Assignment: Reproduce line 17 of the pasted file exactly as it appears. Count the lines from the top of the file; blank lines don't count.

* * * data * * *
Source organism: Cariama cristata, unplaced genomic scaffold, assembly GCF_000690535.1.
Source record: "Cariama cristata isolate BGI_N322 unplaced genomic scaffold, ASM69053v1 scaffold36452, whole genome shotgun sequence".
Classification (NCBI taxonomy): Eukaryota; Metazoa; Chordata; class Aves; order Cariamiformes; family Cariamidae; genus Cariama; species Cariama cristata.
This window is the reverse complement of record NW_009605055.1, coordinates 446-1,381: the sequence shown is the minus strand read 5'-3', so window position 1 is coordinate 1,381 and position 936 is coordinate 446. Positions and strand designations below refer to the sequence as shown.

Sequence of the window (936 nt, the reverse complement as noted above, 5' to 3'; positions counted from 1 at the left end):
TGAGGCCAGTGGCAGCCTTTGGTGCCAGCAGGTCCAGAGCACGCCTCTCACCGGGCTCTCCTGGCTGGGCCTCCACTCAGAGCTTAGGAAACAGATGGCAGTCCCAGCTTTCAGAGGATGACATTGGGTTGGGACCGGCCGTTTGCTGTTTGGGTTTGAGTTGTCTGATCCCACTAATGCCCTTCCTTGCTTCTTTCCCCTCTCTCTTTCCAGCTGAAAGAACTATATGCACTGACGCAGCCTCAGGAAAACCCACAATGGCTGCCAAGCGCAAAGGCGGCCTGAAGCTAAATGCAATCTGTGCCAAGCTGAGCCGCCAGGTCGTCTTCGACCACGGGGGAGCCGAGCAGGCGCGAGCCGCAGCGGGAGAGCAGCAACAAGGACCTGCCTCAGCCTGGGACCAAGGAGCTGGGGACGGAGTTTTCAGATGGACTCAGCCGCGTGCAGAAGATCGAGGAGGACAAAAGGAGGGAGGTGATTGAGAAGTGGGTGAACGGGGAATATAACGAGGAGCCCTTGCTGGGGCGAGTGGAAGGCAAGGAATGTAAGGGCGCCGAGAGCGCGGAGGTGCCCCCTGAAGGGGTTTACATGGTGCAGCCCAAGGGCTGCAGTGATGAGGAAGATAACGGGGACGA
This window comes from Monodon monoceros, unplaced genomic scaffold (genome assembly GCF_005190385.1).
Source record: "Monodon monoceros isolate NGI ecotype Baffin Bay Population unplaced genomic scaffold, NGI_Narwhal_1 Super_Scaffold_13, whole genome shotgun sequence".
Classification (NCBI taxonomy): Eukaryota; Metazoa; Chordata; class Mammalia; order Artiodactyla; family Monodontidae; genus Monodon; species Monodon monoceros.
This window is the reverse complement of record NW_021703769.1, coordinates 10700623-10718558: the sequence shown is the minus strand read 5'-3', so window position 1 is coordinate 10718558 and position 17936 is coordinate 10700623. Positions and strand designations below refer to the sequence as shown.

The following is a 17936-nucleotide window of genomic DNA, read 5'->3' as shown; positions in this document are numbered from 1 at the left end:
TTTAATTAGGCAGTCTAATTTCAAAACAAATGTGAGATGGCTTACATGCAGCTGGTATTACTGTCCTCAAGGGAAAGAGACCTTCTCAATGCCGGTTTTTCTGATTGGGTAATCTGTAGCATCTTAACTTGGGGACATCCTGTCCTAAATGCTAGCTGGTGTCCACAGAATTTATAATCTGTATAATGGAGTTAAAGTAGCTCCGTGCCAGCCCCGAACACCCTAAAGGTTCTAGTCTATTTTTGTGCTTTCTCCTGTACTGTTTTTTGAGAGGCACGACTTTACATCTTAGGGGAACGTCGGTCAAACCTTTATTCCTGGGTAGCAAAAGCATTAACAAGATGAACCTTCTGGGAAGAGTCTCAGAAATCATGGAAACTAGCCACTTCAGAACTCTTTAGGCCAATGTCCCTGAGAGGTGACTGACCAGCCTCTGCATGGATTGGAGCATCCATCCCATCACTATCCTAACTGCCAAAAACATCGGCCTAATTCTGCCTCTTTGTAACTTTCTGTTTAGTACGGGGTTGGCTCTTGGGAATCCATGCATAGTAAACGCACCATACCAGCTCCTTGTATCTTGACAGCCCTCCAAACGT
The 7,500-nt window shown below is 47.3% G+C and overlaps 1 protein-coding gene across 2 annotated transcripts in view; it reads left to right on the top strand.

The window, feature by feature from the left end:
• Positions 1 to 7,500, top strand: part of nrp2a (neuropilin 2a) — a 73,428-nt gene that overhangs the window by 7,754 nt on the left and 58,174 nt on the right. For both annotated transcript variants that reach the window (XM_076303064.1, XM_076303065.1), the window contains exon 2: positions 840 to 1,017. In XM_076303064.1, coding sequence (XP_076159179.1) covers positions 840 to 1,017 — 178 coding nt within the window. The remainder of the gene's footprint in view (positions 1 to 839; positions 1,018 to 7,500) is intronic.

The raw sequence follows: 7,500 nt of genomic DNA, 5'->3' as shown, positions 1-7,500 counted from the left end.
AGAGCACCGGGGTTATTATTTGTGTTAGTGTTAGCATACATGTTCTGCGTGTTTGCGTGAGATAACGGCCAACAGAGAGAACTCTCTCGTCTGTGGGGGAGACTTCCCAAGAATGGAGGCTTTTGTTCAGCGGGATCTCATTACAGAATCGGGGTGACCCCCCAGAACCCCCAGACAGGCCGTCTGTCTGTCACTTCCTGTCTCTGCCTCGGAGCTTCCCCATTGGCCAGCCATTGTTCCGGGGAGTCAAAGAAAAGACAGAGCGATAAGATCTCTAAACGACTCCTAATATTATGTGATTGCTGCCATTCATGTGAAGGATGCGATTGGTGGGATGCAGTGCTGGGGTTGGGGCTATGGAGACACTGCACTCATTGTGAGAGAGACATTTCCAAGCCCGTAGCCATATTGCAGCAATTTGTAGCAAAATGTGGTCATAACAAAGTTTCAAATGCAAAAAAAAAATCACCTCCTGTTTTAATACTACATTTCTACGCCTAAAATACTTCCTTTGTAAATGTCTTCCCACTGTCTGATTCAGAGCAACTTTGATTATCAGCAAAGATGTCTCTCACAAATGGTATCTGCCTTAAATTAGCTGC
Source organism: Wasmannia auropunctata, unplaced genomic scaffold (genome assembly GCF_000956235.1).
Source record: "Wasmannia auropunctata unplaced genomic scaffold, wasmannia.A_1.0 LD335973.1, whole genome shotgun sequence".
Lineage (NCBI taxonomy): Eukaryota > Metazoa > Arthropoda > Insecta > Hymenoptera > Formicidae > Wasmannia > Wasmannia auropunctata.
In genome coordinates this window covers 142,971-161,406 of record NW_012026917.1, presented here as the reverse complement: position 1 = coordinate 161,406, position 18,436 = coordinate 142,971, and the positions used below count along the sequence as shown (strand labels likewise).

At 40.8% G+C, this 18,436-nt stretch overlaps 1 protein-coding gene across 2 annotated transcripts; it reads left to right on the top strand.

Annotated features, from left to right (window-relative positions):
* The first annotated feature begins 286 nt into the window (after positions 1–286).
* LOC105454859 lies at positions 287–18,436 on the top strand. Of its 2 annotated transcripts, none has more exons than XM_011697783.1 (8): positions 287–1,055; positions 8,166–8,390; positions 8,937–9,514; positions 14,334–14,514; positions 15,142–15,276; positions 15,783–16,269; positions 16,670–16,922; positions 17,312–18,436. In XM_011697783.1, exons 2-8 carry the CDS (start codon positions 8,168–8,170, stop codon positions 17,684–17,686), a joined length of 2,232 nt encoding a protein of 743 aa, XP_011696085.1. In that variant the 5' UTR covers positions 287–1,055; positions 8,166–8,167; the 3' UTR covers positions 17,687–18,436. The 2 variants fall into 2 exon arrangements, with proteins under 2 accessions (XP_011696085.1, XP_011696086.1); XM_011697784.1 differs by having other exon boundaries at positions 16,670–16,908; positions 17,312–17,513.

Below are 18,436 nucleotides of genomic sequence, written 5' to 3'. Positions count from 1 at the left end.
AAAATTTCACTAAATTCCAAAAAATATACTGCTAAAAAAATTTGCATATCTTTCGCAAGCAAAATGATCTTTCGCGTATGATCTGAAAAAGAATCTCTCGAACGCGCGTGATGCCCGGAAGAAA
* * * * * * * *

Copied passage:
AGAGCACCGGGGTTATTATTTGTGTTAGTGTTAGCATACATGTTCTGCGTGTTTGCGTGAGATAACGGCCAACAGAGAGAACTCTCTCGTCTGTGGGGGAGACTTCCCAAGAATGGAGGCTTTTGTTCAGCGGGATCTCATTACAGAATCGGGGTGACCCCCCAGAACCCCCAGACAGGCCGTCTGTCTGTCACTTCCTGTCTCTGCCTCGGAGCTTCCCCATTGGCCAGCCATTGTTCCGGGGAGTCAAAGAAAAGACAGAGCGATAAGATCTCTAAACGACTCCTAATATTATGTGATTGCTGCCATTCATGTGAAGGATGCGATTGGTGGGATGCAGTGCTGGGGTTGGGGCTATGGAGACACTGCACTCATTGTGAGAGAGACATTTCCAAGCCCGTAGCCATATTGCAGCAATTTGTAGCAAAATGTGGTCATAACAAAGTTTCAAATGCAAAAAAAAAATCACCTCCTGTTTTAATACTACATTTCTACGCCTAAAATACTTCCTTTGTAAATGTCTTCCCACTGTCTGATTCAGAGCAACTTTGATTATCAGCAAAGATGTCTCTCACAAATGGTATCTGCCTTAAATTAGCTGC